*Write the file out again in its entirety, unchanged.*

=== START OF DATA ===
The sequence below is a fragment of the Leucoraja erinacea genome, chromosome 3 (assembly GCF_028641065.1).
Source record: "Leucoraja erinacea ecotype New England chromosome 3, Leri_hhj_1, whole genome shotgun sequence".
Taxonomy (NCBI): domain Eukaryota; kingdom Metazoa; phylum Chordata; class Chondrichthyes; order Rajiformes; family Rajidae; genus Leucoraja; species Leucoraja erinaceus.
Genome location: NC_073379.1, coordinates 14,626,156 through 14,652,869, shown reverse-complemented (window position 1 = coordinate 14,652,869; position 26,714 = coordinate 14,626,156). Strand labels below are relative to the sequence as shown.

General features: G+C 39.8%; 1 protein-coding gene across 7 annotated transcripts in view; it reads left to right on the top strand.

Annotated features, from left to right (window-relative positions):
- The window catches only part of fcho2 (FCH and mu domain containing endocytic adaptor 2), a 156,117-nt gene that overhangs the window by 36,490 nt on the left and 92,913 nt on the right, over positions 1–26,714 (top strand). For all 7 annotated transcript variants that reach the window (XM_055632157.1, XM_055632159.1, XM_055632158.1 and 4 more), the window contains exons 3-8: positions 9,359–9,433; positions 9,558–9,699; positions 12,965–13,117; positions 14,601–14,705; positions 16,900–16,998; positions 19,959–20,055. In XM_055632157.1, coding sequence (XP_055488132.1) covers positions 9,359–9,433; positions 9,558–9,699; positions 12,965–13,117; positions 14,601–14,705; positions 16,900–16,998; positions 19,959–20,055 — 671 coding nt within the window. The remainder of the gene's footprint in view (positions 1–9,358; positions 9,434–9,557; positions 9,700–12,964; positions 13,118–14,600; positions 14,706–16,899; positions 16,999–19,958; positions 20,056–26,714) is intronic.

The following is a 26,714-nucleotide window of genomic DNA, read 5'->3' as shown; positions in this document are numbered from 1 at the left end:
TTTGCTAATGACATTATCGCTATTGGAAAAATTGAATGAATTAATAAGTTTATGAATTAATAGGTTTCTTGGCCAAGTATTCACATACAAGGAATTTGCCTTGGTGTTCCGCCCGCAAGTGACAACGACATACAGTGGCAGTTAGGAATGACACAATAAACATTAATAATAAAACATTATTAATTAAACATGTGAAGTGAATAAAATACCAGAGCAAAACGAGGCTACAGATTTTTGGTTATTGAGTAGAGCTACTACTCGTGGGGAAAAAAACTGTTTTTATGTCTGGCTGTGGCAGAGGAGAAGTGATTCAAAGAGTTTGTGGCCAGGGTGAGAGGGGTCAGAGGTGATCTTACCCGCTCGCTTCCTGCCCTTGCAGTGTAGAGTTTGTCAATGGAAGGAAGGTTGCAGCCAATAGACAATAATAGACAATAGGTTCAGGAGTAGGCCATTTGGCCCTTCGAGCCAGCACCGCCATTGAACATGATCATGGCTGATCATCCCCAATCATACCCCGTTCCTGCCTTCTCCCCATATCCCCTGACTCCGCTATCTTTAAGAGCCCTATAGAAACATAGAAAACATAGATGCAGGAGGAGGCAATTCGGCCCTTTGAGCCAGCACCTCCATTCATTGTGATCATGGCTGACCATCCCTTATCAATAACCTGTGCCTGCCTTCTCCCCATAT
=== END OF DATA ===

The sequence below is a fragment of the Leucoraja erinacea genome, chromosome 3 (assembly GCF_028641065.1).
Source record: "Leucoraja erinacea ecotype New England chromosome 3, Leri_hhj_1, whole genome shotgun sequence".
Taxonomy (NCBI): domain Eukaryota; kingdom Metazoa; phylum Chordata; class Chondrichthyes; order Rajiformes; family Rajidae; genus Leucoraja; species Leucoraja erinaceus.
Genome location: NC_073379.1, coordinates 14,626,156 through 14,652,869, shown reverse-complemented (window position 1 = coordinate 14,652,869; position 26,714 = coordinate 14,626,156). Strand labels below are relative to the sequence as shown.

General features: G+C 39.8%; 1 protein-coding gene across 7 annotated transcripts in view; it reads left to right on the top strand.

Annotated features, from left to right (window-relative positions):
- The window catches only part of fcho2 (FCH and mu domain containing endocytic adaptor 2), a 156,117-nt gene that overhangs the window by 36,490 nt on the left and 92,913 nt on the right, over positions 1–26,714 (top strand). For all 7 annotated transcript variants that reach the window (XM_055632157.1, XM_055632159.1, XM_055632158.1 and 4 more), the window contains exons 3-8: positions 9,359–9,433; positions 9,558–9,699; positions 12,965–13,117; positions 14,601–14,705; positions 16,900–16,998; positions 19,959–20,055. In XM_055632157.1, coding sequence (XP_055488132.1) covers positions 9,359–9,433; positions 9,558–9,699; positions 12,965–13,117; positions 14,601–14,705; positions 16,900–16,998; positions 19,959–20,055 — 671 coding nt within the window. The remainder of the gene's footprint in view (positions 1–9,358; positions 9,434–9,557; positions 9,700–12,964; positions 13,118–14,600; positions 14,706–16,899; positions 16,999–19,958; positions 20,056–26,714) is intronic.

The following is a 26,714-nucleotide window of genomic DNA, read 5'->3' as shown; positions in this document are numbered from 1 at the left end:
TTTGCTAATGACATTATCGCTATTGGAAAAATTGAATGAATTAATAAGTTTATGAATTAATAGGTTTCTTGGCCAAGTATTCACATACAAGGAATTTGCCTTGGTGTTCCGCCCGCAAGTGACAACGACATACAGTGGCAGTTAGGAATGACACAATAAACATTAATAATAAAACATTATTAATTAAACATGTGAAGTGAATAAAATACCAGAGCAAAACGAGGCTACAGATTTTTGGTTATTGAGTAGAGCTACTACTCGTGGGGAAAAAAACTGTTTTTATGTCTGGCTGTGGCAGAGGAGAAGTGATTCAAAGAGTTTGTGGCCAGGGTGAGAGGGGTCAGAGGTGATCTTACCCGCTCGCTTCCTGCCCTTGCAGTGTAGAGTTTGTCAATGGAAGGAAGGTTGCAGCCAATAGACAATAATAGACAATAGGTTCAGGAGTAGGCCATTTGGCCCTTCGAGCCAGCACCGCCATTGAACATGATCATGGCTGATCATCCCCAATCATACCCCGTTCCTGCCTTCTCCCCATATCCCCTGACTCCGCTATCTTTAAGAGCCCTATAGAAACATAGAAAACATAGATGCAGGAGGAGGCAATTCGGCCCTTTGAGCCAGCACCTCCATTCATTGTGATCATGGCTGACCATCCCTTATCAATAACCTGTGCCTGCCTTCTCCCCATAT